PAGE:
Someone in the initial thinking/designing phase of a KR project might
consider using electric power instead of our tried and true engines. 
Pipestrel just got their trainer approved by EASA and the FAA can't be
far behind.  Once the gate is open there will be a flood of electric
planes getting certified and hitting the market.  None of us with engines
would give up our known power sources but for someone thinking of
building . . . I haven't looked into it be just from general impressions
an electric motor, maybe one taken from a wrecked Tesla, hooked up to a
self-sought controller and batteries and other components . . . Pat
Panzera probably already knows someone in the LSA or Experimental field
putting together turn-key electric propulsion solutions for homebuilders.
 Electric planes are good only for training or flying around the ranch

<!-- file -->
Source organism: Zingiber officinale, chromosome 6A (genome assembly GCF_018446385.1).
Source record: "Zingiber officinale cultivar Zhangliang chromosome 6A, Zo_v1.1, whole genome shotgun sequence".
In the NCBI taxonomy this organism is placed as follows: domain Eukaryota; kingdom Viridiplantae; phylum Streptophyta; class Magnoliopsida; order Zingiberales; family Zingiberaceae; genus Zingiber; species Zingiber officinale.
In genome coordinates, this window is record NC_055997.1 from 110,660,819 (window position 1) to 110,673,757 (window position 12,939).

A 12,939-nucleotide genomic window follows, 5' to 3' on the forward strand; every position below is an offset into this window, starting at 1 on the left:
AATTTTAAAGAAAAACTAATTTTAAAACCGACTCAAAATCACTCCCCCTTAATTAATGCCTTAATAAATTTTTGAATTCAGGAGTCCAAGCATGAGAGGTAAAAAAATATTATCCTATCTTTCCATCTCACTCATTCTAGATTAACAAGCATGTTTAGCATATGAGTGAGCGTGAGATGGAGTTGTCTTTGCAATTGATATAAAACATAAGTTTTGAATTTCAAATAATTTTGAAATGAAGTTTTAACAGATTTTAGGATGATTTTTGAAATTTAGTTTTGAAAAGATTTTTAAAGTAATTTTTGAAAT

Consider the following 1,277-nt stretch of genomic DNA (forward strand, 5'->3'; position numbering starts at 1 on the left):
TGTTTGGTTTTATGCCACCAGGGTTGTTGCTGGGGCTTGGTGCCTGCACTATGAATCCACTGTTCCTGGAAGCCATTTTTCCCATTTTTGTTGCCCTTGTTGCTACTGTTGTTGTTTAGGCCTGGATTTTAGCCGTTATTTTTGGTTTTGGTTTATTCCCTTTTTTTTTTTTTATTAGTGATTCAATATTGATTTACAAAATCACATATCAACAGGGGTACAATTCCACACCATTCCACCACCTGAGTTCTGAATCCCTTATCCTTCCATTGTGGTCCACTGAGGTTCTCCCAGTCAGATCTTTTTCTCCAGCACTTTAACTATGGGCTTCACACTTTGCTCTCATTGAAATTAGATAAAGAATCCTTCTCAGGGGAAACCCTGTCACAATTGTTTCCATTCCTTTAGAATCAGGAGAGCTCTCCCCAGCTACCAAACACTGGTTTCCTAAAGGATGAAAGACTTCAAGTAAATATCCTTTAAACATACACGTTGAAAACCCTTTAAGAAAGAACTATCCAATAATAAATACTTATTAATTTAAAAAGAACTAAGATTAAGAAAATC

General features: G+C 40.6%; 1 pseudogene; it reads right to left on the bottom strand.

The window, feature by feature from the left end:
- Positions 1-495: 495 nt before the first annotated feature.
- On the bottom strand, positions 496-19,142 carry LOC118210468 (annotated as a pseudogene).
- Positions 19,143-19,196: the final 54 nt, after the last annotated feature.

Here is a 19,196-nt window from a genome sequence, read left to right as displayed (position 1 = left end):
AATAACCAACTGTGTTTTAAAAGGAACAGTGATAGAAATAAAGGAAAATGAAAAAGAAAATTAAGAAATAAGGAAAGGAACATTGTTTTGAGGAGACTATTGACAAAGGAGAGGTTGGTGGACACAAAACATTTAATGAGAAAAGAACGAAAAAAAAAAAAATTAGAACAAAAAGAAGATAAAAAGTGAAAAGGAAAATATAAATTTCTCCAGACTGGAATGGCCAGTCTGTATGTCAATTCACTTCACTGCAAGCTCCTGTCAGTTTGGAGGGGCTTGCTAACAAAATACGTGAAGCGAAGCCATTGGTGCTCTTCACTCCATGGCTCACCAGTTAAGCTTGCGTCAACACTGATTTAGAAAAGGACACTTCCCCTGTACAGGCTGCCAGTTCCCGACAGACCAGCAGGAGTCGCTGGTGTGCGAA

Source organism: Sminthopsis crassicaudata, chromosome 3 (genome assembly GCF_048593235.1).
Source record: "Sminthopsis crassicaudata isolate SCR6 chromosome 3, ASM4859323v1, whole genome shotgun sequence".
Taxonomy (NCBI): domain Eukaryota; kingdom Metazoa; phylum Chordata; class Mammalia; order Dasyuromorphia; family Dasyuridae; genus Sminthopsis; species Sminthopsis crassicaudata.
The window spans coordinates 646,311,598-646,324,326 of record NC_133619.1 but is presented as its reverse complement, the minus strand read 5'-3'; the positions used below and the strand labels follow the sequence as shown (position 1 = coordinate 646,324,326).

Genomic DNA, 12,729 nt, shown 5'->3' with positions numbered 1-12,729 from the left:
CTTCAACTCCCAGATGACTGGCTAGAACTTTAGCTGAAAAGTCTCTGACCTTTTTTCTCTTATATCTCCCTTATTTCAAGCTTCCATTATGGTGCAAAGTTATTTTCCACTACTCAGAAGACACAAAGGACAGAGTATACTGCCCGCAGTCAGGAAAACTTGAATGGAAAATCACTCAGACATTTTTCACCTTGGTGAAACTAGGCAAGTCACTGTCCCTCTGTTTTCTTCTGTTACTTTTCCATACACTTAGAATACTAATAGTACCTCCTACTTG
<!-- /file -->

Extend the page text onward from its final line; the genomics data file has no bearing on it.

but Pipestril is saying they'll have a four-seater with three hours of
range certified a year from now.  Their EASA certification arrived a year
earlier that they had been projecting so this technology is moving fast. 
In ten years I would expect fast chargers sitting next to the fuel bibs
at just about any airport except the smallest.  

Just an observation prompted by the Pipestril certification.  Electric
power is the future, and not that far away.   The KR is a slick fuselage
with a wing that carries a lot of weight without much trouble -
relatively perfect.  If someone were to buy NVAero and start thinking
electric our KR designs will be part of the evolution.


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